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Glasgow Warriors take a stance on Exeter's 'faux headdress and Tomahawk chant'

By Paul Smith
Exeter Chiefs fan (Photo by PA)

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Glasgow Warriors have become the latest club to take a formal stance on the continued use of North American heritage by Exeter Chiefs and their fans.

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Ahead of the clubs’ Heineken Champions Cup meeting in Glasgow on Saturday evening Managing Director Al Kellock has issued a statement in which he calls on Exeter’s fans to ditch both headdresses and their ‘Tomahawk chop’ chant while in Scotstoun.

The statement reads: “Since it was announced in September that we’d play Exeter Chiefs in this season’s Heineken Champions Cup, we have taken time to consider our position on travelling Exeter Chiefs supporters’ use of Native American dress and chants at our game at Scotstoun Stadium.

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“Following the pool stage draw, we set up a working group to understand and educate ourselves on this sensitive issue and gather the views of our supporters, representatives from the Native American community, the competition organisers, and Exeter Chiefs themselves. During this period, several supporters asked that we ban headdresses and the ‘Tomahawk Chop’, and in October the Scottish Rugby Blog wrote an open letter reiterating these calls.

“Today, Glasgow Warriors are asking visiting fans from Exeter Chiefs not to attend the game on Saturday with faux Native American headdresses or chant the ‘Tomahawk Chop’ during the match. We are making this request out of respect for the Native American community around the world, whose views on the use of their imagery and cultural heritage we support, and the Glasgow Warriors supporters who have called for us to act on this matter.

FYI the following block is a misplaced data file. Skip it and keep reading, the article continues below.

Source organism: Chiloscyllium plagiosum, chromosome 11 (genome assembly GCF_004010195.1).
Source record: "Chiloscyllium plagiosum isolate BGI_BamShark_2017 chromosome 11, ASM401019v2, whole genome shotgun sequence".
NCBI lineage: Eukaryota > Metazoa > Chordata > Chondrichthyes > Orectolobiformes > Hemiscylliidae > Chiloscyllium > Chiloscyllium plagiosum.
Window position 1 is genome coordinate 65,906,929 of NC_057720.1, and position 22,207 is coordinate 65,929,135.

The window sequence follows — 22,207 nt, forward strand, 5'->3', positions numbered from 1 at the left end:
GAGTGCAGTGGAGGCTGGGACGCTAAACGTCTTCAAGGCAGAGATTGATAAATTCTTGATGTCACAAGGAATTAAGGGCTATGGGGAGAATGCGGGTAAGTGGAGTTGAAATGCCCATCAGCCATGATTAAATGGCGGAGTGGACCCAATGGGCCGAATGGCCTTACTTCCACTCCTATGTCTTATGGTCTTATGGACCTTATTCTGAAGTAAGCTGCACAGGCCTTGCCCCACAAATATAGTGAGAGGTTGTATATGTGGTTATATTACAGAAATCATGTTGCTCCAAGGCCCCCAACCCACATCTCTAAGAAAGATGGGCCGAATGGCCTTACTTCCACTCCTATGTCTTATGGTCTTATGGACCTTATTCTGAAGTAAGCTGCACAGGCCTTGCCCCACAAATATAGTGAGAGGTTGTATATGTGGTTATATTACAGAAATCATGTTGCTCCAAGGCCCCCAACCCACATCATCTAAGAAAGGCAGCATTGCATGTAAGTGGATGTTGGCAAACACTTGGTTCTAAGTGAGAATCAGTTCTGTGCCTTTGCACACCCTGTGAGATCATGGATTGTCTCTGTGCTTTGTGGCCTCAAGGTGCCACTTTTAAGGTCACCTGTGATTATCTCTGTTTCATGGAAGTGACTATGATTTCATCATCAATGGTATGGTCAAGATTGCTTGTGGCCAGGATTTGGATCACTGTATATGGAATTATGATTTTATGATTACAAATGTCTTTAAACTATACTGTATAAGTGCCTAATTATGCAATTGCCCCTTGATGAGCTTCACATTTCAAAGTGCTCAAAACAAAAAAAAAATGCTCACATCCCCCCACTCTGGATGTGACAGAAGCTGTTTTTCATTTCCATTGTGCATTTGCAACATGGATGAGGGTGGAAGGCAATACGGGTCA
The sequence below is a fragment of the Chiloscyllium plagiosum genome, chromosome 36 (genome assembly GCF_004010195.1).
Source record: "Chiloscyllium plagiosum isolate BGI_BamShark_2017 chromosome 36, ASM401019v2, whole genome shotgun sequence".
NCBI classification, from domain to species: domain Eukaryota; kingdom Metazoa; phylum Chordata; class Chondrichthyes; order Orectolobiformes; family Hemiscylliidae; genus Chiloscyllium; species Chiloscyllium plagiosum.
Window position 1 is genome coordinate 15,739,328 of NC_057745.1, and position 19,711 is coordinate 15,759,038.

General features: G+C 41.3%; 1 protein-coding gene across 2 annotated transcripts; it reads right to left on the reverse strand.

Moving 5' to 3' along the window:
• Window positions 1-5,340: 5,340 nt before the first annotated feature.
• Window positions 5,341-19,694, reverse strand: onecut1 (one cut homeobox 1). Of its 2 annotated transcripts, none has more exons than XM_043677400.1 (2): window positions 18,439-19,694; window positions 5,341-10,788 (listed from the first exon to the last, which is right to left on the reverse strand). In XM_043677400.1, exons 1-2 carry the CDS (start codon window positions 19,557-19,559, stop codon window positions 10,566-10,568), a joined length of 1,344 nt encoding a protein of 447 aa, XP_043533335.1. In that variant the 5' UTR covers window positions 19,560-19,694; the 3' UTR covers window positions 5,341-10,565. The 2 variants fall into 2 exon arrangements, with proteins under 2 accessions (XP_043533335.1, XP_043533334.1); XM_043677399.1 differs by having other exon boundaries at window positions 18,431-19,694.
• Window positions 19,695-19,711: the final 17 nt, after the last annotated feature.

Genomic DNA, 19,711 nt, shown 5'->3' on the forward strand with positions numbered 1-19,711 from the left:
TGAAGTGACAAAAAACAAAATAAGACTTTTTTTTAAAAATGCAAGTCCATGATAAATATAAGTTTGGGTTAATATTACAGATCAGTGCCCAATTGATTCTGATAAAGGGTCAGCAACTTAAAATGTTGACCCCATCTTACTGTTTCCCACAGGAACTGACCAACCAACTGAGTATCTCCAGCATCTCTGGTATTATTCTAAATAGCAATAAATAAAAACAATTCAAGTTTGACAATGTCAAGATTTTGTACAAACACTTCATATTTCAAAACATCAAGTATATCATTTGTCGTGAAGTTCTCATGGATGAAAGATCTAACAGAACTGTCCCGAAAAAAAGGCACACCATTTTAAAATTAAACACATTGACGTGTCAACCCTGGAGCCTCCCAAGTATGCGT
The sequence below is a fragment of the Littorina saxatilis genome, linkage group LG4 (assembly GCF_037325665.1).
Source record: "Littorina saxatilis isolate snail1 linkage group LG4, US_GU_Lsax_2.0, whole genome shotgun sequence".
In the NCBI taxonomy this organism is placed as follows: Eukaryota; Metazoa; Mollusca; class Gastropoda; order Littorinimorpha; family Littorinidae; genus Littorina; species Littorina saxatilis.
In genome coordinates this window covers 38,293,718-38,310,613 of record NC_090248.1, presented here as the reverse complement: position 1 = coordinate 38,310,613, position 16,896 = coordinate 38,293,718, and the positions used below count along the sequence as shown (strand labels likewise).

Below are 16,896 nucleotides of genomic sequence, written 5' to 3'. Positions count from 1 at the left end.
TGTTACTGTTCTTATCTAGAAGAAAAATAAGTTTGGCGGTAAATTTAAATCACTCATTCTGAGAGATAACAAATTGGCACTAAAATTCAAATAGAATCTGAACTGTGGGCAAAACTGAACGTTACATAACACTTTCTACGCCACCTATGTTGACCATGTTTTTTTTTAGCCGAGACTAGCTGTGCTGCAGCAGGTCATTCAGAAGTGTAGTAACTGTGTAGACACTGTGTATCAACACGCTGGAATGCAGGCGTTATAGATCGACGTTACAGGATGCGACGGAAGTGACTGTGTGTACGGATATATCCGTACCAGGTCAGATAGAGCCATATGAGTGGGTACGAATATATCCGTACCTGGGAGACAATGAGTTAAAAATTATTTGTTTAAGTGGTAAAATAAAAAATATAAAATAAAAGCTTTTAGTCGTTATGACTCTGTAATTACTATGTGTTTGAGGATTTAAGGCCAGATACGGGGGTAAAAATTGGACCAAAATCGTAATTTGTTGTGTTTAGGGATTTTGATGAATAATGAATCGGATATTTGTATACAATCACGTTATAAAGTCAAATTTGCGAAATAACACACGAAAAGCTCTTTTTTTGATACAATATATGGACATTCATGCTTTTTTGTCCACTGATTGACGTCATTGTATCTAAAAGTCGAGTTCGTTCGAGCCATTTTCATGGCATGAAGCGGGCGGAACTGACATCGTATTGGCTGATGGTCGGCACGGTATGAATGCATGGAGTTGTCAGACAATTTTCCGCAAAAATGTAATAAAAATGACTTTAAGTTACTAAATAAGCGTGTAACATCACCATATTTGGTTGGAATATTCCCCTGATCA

“Glasgow Warriors is a welcoming club, that celebrates inclusivity and diversity and by making this call for action we want to live up to these values and stand up for the views of our supporters.

“It is also important to acknowledge the branding journey that Exeter Chiefs themselves are on following their recent AGM, and for us to be considerate of that.

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“The club has informed Exeter Chiefs and European Professional Club Rugby of our request and has the full support of Scottish Rugby on taking this position.”

Exeter’s English Premiership rivals Wasps took a similar stance when the clubs met earlier in the season after which the Devon-based Chiefs, who adopted the name in 1999, have conducted an internal debate regarding their future branding.

The outcome of this meeting – which Exeter’s local paper Devon Live described as “underwhelming” – was non-committal. Their statement read:

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“After consulting and listening in depth to the membership of Exeter Rugby Club, the Board of Directors will now go away and further consult with its stakeholders, partners and professional advisors to decide what the club will do next in terms of the club’s branding. The board will be meeting within the next few weeks to come to a decision.”

In recent years, NFL outfit Washington Redskins have dropped their name and branding in the USA to become Washington Football Team while the Cleveland Indians baseball team will play next season as the Cleveland Guardians.

However MLB’s biggest prize – The World Series – was won by the Atlanta Braves earlier this year whose fan base, like Exeter’s, continue to do the Tomahawk Chop to rally their side.

More than 6,000 people have signed a petition calling for a rebranding of Exeter and America’s largest Native organisation, the National Congress of American Indians (NCAI), wrote to the Premiership outfit in November calling their current branding “offensive and harmful.”

 

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